Login     Register (Free!)   

Click for Floridata  Home

Welcome (homepage)

Member Pages
Register (free!)
Login

FloriDazL Image Sharing Service

Plant Encyclopedia
Plant List
Datagrid (beta)

More Floridata
Briarpatch Blog
Resources/Articles
Write Us
About Floridata
Privacy Policy

Community
Forums


A Floridata Plant Profile #907 Picea orientalis
Common Names: Oriental spruce, Caucasian spruce
Family: Pinaceae (pine Family)
Wallpaper Gallery (0 images for this plant)

tree  Shrub  Has evergreen foliage Has Unusual or Interesting Foliage

oriental spruce
A tall trio of Oriental spruce at the Spring Grove Cemetery and Arboretum in Cincinnati, Ohio.
Description
Oriental spruce grows in a dense narrow pyramid of glossy dark green foliage. This is a tall, symmetrical tree with attractive pinkish gray bark that cracks and exfoliates on mature specimens. The needles are very short, less than a 0.5 in (1.3 cm) long, and closely packed all around the twigs. They are blunt tipped and four angled. The large main branches of older trees come off the trunk in horizontal tiers, and the branchlets are slightly drooping. In its native habitat oriental spruce can get over 120 ft (36.6 m) in height, but cultivated specimens are usually 50-70 ft (15.2-21.3 m) tall with a 20-30 ft (6.1-9.1 m) spread. Male flowers are a showy brick red, appearing in spring. Fruiting cones are purple at first, maturing to brown; they are about an inch wide and 2-4 in (5.1-10.2 cm) long, and droop when ripe in the fall. A couple dozen selections are listed. 'Aurea' has golden yellow new growth in the spring. 'Skylands' retains yellowish foliage all year. 'Gracilis' is a shrub to 18 ft (5.5 m) tall. 'Nana' is a dwarf shrub that gets only 3 ft (0.9 m) tall. 'Pendula' or 'Weeping Dwarf' is a shrub with pendulous branches.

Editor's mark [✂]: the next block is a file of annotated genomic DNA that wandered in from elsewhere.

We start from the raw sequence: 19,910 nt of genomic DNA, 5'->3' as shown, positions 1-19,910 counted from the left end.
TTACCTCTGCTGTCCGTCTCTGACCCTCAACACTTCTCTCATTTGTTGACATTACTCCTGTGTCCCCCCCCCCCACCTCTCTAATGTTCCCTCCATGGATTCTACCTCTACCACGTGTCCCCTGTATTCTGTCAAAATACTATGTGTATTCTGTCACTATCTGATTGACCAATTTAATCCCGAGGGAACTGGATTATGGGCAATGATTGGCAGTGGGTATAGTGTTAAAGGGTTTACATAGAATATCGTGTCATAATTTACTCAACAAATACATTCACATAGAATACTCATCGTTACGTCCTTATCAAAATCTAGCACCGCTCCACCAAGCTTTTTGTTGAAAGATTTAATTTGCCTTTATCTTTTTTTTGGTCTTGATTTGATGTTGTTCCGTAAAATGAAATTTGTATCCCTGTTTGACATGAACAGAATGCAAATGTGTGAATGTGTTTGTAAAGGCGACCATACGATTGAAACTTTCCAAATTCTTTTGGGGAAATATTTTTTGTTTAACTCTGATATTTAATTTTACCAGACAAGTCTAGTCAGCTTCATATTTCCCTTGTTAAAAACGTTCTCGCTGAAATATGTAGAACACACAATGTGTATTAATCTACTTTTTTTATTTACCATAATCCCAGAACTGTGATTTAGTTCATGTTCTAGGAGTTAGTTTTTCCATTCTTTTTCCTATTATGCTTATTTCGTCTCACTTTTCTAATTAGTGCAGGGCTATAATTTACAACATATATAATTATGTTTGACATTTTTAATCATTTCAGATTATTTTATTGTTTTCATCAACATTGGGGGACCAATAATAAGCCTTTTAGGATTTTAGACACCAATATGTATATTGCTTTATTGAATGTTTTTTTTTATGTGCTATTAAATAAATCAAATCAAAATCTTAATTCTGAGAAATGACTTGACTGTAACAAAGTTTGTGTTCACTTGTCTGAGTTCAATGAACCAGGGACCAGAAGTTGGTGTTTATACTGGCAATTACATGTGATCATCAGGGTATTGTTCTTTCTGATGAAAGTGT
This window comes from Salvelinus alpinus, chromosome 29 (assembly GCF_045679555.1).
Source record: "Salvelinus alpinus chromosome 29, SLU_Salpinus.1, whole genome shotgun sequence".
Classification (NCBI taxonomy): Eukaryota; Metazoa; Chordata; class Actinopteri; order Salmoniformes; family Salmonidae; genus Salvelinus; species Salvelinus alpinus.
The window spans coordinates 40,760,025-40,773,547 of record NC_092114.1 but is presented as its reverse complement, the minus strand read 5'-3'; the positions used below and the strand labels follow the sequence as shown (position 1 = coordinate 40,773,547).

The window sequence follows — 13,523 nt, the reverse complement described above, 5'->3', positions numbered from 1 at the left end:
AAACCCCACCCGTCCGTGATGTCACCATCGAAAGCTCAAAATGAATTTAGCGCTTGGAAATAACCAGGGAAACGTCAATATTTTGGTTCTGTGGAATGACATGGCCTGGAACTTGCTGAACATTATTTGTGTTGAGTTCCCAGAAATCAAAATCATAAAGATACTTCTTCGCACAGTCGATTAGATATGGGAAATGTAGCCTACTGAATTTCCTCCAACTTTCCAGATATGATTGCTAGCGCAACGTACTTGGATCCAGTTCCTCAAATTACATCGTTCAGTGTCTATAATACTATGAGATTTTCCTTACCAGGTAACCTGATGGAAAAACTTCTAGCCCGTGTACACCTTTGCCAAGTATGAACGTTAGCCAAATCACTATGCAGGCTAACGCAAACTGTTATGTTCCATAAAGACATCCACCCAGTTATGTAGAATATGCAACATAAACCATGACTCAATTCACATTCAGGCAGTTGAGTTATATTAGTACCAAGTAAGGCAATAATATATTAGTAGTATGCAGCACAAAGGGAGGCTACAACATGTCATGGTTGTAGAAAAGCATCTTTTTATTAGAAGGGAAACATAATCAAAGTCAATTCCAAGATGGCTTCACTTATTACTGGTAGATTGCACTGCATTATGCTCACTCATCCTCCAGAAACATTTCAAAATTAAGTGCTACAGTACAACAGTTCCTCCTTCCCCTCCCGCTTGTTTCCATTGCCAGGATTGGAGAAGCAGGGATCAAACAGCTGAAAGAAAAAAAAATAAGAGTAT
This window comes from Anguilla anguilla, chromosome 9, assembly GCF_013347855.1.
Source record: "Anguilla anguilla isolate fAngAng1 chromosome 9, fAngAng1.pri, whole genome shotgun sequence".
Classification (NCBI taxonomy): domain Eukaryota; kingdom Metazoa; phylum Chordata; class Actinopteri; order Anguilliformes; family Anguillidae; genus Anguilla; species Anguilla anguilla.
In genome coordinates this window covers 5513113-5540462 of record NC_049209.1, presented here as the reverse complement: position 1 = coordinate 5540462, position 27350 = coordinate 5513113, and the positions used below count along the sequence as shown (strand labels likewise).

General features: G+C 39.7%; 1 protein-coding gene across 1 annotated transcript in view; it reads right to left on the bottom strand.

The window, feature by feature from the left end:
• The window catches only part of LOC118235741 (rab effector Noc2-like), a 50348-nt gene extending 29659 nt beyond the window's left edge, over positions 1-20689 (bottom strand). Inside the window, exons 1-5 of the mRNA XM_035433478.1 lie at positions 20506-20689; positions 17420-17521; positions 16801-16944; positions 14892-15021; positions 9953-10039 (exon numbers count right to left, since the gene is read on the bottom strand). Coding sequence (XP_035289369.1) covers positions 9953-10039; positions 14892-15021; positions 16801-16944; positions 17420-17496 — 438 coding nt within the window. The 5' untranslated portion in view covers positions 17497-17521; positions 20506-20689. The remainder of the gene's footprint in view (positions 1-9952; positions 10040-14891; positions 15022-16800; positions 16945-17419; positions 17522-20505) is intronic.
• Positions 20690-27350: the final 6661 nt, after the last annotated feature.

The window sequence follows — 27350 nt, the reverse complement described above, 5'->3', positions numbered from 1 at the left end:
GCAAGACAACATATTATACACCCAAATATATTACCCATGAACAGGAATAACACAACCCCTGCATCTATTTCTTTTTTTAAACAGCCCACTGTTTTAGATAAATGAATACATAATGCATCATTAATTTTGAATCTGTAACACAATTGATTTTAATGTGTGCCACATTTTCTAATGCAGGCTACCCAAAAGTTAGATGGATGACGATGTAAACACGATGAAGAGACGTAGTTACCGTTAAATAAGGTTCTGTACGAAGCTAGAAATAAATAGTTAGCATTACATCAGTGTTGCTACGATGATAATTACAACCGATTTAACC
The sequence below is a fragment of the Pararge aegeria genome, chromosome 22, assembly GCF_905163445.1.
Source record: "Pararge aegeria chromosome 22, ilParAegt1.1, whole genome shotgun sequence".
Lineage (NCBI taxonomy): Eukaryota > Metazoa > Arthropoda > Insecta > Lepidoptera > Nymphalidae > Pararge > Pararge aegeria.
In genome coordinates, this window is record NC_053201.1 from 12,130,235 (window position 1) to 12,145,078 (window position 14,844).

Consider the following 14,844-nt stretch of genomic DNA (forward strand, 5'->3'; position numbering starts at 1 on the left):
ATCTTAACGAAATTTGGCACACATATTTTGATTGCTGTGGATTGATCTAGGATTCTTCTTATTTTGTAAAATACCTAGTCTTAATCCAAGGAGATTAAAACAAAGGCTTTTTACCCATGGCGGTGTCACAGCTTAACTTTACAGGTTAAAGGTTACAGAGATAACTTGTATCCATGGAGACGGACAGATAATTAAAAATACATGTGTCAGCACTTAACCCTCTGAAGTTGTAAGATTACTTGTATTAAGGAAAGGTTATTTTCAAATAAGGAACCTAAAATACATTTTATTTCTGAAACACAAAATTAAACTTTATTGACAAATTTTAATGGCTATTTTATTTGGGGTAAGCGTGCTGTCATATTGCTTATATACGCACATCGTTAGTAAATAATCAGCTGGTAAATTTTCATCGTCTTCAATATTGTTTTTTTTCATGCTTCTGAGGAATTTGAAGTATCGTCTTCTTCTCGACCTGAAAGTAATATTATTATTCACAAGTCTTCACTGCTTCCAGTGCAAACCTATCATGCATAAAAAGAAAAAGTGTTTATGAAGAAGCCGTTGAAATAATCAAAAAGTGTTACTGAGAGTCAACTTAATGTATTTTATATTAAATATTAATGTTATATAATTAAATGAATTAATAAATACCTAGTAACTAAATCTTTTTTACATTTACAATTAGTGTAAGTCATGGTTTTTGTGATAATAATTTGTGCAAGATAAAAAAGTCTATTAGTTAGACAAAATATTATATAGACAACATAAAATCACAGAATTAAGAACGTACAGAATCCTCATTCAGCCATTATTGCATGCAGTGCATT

Location
Oriental spruce comes originally from the Caucasus and Turkey.

Culture
Oriental spruce is a slow growing tree (slower than other spruces). It won't need any pruning; let it grow into its natural, graceful shape.
Light: Full sun to partial shade. The cultivars with yellow foliage develop their best color when grown in full sun.
Moisture: The spruces do best in moderately moist, but still well-drained, soils. Oriental spruce is a little more tolerant of dry, sandy soils than the other species, but cannot be considered drought tolerant.
Hardiness: USDA Zones 4 - 8. Oriental spruce is marginal in zone 4. It should be given a location sheltered from strong winter winds. Said to be superior to other spruces in the south, oriental spruce can be grown to zone 8A at least, where it may benefit from partial shade.
Propagation: Oriental spruce can be grown from seed, which requires no pretreatment. Standard sized cultivars are grafted onto seedling rootstock, but dwarf cultivars should be started from cuttings because they grow too vigorously on normal rootstocks. Spruces tend to be difficult to start from cuttings and success rates are usually low.

oriental spruce branch
The oriental spruce's short, tightly packed needles support a snow coating.
Usage
With its extremely dense foliage and elegant habit, oriental spruce is an excellent specimen conifer for medium sized to large areas. Many professional landscapers consider it superior to the more commonly cultivated Norway spruce. Use oriental spruce as a lawn specimen or massed for screening. The dwarf cultivars are excellent in hedges and as anchors for foundation plantings and shrub borders.

Features
Oriental spruce has a powerful and formal shape, and is perhaps the most graceful of the 30 spruce species cultivated in the U.S.

Steve Christman 02/02/01; updated 11/28/03




logo - click for Floridata's homepage
Copyright 1996 - 2012
Floridata.com LC
Tallahassee, Florida USA